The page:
The message I’ve always gotten is you need to go dig trenches or sell siding until you grow a pair.
Can you please expand upon your meaning of nice? Where, exactly is the line that puts one in charge nicely?
There are people who will frustrate anyone so badly, (my son, my brother, my dad) intentionally or not, or because they have such strong personalities, they’ve always gotten their way by dominating nice people, it is impossible to be nice to them and still do what you believe is right and responsible. ( Remember, “Road House” with Patrick Swazi? ” Be nice, until its time not to be nice.” Running a company is rougher, more grueling and excruciating than bouncing at any bar and mistakes are not tolerated.
I don’t think being a jerk or being nice is the only answer to all questions.
Like when you are confronted by investors risking one-one thousandth of one percent of their net worth against everything an inventor owns or ever will own, beating his chest about what a risk taker he is and demanding absolute control of the enterprise, the inventor created and nurtured for 15 years in order to get into the interview. Such irrationality and unfairness is difficult to deal with nicely. Inventors jump through as many hoops as investors can think of to set up, we get no thanks or appreciation for bringing our gifts to life for the good of all, and we are treated like lepers and thieves by the market. Am I saying life isn’t fair, no I’m saying life pulls your beating heart out of your chest and stomps on it, because it can.
I’ll use every bit of my strength to be nice, but I warn you, I may have nothing left to get my vision across in the form of a business plan to be written by the most biased person in the world, on any one topic, full of WAGs, to be used against me to belittle me into giving more of my project away than necessary by professionals using every trick in the book. But, I’ll be nice, as the blood runs out of my mouth.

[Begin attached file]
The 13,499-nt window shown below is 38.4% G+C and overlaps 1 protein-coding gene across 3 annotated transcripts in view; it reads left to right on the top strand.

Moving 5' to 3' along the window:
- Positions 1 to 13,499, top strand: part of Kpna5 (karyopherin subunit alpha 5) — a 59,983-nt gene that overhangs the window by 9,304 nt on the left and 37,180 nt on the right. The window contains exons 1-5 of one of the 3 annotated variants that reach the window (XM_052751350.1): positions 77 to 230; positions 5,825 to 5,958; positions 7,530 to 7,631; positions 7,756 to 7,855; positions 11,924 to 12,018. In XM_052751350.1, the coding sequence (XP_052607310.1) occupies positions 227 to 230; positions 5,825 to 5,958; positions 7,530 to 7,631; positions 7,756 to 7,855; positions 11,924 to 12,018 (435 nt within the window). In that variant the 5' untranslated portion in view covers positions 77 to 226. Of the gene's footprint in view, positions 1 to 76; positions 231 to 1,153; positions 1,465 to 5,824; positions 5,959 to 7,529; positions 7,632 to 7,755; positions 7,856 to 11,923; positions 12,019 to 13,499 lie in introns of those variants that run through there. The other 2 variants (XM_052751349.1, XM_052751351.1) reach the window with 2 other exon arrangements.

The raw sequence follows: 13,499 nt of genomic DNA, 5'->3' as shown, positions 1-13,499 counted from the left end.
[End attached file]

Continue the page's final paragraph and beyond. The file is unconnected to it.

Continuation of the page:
(Watch how many people who respond to this completely miss my point (mostly in order to kiss your ass) and set me straight on some issue I haven’t even addressed.) Its really remarkable.
Comment by Charles Medlock -
if it takes all your strength to be nice, you miss the point. Being nice is good for you. Less stress. You can still do all you can on the business side. DO what you have to do. But being a jerk adds no value
Comment by CyberDust ID - Blogmaverick -
YOU FORGOT BLOW OUT WORTHLESSS COMPANY IN 98 BAG HALF AMERICA
Comment by Free Trend Alerts (@Blackboxtrends) -
I would Add #7. Surround yourself with smart, hungry, dedicated and capable people. Your employees are a major part of your success or failure equation IMHO
Comment by GateKeeper -
Excellent advice right here !
Sent from my iPhone
Comment by Kris Seelbach -
Informative Post. Thanks Mr. Mark
Comment by Junriz Abuyabor (@Junrizabuyabor) -
You do need to know these 6 things but I would venture to say there are a few more.
Comment by andrearodge -
“Knew technologies”? The sad and obvious truth is that Mark (and many others) have their blog and social media content written and managed by others.
Make a multi million dollar deal, or write a blog post – what would you do with your time?
My suggestion to Mark’s social media manager, hire only people with excellent english written skills, and have someone else proof read all content before submitting . After all, they are represting business tycoon, Mark Cuban! If you need someone, let me know, I know some people in this industry.
Comment by Brian Larocque (@BrianLarocque) -
Thanks! Selling many goods is key to business. It’s always the first.
Comment by Choi EunJung -
How do you feel about this article:
Comment by scottmreeves -
its wrong. Plain and simple. But it makes a good headline and got you to read it So it worked for forbes ! Remember Forbes doesnt write these types of stories to be accurate. They write them to get readers
Comment by CyberDust ID - Blogmaverick -
Mark I want to mention that when learning new technology see if it can help your business.
Comment by yaakov antokol -
Heads up from #MM — Point Number 3: “Knew” or “New technologies…”
It is nice to see you reference the term: Path of least resistance.
The path of least resistance is by far the hardest thing for entrepreneurs to overcome.
Finding their way – we talk about that as well: http://www.meiermarketing.com/investment-development/
Comment by Corinne Meier (@MeierMarketing) -
You’ve always been pretty nice Mark. Did you have to be vicious when you first started out?
Comment by AlphaWolf -
Appreciate you taking the time to teach us.
Comment by Hazza Jay -
LOVE this post!
Comment by Tom David -
Comments are closed.